- task domain knowledge
- "is-prerequisite-to"-type knowledge
- interactions with learning objects & other learners - (location, composition is-a/part-of, sequencing by restricting navigation, personalization, ontologies for LO context)
- lesson plans, curriculum plans, practicing sessions (What is stored, what is generated on the fly? What is remembered?)
- How to organize it - When is it stored in a database? Meta-data? Agent memory banks? Protocols? Repositories? XML files? Home-servers? WSDL services? Frameworks? Portable banks? P2P access?
- Database of object-agent interactions
- Concept of "Home" on a P2P network -- maybe the bulk of a learning object's usage data is on its home server and can be queried using WSDL or something ? Similar homes for each student's usage history, etc. Baggage problem.
- Links to the ontologies
- referring to a concept/relationship - ex. AgentOwl?
- Generation of this data
- Rationalization: For use by other AIEd systems
- What is generated - discuss items under part I.C.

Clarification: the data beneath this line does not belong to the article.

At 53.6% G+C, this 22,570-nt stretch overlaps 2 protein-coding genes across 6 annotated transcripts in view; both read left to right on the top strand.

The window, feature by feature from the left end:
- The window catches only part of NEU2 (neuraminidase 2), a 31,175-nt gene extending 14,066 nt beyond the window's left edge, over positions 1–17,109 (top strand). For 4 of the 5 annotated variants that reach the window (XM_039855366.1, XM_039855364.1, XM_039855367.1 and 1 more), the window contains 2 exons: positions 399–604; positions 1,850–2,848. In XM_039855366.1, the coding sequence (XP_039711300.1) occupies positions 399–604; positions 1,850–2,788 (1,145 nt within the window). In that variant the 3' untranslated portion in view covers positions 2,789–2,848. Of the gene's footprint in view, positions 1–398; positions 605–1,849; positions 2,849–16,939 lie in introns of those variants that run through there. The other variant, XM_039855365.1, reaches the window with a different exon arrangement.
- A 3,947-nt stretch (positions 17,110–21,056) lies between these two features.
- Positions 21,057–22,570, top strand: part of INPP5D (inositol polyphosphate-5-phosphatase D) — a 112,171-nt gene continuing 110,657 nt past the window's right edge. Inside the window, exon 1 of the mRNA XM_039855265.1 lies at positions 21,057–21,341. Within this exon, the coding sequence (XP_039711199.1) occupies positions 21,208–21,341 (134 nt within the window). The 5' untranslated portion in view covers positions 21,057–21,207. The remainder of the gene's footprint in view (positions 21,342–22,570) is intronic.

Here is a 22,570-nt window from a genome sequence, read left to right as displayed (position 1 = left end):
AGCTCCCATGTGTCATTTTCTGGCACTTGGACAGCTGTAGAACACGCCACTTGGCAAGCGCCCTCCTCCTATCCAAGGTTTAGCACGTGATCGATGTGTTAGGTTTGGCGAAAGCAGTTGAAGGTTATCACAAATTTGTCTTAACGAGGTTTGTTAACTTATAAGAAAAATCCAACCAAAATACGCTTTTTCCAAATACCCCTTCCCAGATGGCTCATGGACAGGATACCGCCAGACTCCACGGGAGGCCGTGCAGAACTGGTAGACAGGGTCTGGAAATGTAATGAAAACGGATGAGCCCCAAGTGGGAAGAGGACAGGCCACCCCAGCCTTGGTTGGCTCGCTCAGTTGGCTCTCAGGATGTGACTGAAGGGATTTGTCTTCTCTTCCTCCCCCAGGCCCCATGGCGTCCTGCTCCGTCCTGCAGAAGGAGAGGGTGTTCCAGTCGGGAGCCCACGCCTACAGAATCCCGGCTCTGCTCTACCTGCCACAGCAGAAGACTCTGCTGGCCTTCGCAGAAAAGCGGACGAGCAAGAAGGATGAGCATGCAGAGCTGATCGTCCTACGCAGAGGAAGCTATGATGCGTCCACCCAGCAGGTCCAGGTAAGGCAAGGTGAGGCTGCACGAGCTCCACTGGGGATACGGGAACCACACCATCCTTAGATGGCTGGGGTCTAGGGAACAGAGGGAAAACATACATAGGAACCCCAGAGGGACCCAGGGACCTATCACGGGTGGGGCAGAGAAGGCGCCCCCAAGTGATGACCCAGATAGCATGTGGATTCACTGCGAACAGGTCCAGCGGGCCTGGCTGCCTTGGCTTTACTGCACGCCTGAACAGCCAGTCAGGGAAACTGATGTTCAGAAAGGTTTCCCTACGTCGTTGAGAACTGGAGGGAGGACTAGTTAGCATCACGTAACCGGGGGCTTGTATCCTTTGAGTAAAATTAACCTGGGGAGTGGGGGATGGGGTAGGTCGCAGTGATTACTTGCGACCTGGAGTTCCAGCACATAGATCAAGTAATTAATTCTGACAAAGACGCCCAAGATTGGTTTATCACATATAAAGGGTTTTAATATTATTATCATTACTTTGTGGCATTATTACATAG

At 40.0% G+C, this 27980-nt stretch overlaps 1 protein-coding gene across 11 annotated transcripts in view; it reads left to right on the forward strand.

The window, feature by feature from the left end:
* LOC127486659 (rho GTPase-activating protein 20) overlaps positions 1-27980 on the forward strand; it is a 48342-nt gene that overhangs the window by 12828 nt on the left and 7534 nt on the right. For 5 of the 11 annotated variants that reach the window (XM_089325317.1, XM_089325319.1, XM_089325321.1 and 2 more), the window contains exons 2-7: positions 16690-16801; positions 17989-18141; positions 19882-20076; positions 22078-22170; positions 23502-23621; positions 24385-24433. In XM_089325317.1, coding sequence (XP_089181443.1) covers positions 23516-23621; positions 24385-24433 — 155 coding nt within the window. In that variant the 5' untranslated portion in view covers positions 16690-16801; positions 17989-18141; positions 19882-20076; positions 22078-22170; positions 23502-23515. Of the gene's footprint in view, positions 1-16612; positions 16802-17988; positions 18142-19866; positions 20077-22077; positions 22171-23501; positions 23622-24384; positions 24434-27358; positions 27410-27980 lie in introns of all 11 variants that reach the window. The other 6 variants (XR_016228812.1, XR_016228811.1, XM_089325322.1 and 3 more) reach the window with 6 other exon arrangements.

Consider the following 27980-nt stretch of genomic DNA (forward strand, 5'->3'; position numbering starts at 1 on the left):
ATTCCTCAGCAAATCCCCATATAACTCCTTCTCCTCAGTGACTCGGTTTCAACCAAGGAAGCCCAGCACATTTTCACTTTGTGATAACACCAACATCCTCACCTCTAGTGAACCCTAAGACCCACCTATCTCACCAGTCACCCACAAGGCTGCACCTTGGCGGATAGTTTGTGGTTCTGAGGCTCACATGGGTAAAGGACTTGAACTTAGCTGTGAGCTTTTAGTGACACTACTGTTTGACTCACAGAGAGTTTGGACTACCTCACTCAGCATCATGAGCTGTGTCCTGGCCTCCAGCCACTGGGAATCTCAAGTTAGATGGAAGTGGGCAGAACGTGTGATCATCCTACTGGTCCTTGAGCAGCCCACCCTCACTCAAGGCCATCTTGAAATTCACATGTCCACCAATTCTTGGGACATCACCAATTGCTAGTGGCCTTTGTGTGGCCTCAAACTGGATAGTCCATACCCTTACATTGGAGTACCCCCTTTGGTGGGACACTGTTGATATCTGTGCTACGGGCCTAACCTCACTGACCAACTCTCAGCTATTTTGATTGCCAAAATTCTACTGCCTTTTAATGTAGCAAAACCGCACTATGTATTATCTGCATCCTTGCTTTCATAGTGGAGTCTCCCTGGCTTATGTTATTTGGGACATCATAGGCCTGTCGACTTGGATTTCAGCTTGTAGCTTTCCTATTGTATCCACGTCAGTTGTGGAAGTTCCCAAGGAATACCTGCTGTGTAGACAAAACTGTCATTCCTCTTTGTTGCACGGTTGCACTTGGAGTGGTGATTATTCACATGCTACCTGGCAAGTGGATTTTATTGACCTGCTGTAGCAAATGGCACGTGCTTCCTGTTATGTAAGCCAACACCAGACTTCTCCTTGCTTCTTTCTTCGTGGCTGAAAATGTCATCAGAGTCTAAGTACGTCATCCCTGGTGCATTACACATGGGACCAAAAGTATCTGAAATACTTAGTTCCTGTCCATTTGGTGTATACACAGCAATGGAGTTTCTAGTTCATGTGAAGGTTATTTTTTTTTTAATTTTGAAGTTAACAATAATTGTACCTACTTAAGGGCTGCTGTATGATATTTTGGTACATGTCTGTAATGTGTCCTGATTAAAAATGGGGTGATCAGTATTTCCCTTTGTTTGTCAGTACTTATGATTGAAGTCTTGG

- When it's generated - describe procedural model, which parts of the engine generate what (isa-part-of data, XML feeds, web services, meta data bout groups and collaboration, protocols, examples Friend of A Friend FOAF project)
- Technical notes of HOW it's generated: JENA, issues of implementation demo, my Hermione & Ron agent examples, lol
- Usage of this generated data - see part IV. A.
- Given the engine, who uses it?
- Students / Learners / "Me"
- instructional planning, student model, pre-requisites, tutoring, coaching, collaboration,constructivism
- Teachers / Educators / "Me"
- putting together lessons
- be able to browse through task domain knowledge in an objective / encyclopaedia format, then be able to pick-and-choose what you need for your students
- compose examples, design explanations, pull together diagrams, learning objects, etc. Haystack Relo?
- Administration / Governement / Structure / Crowd Control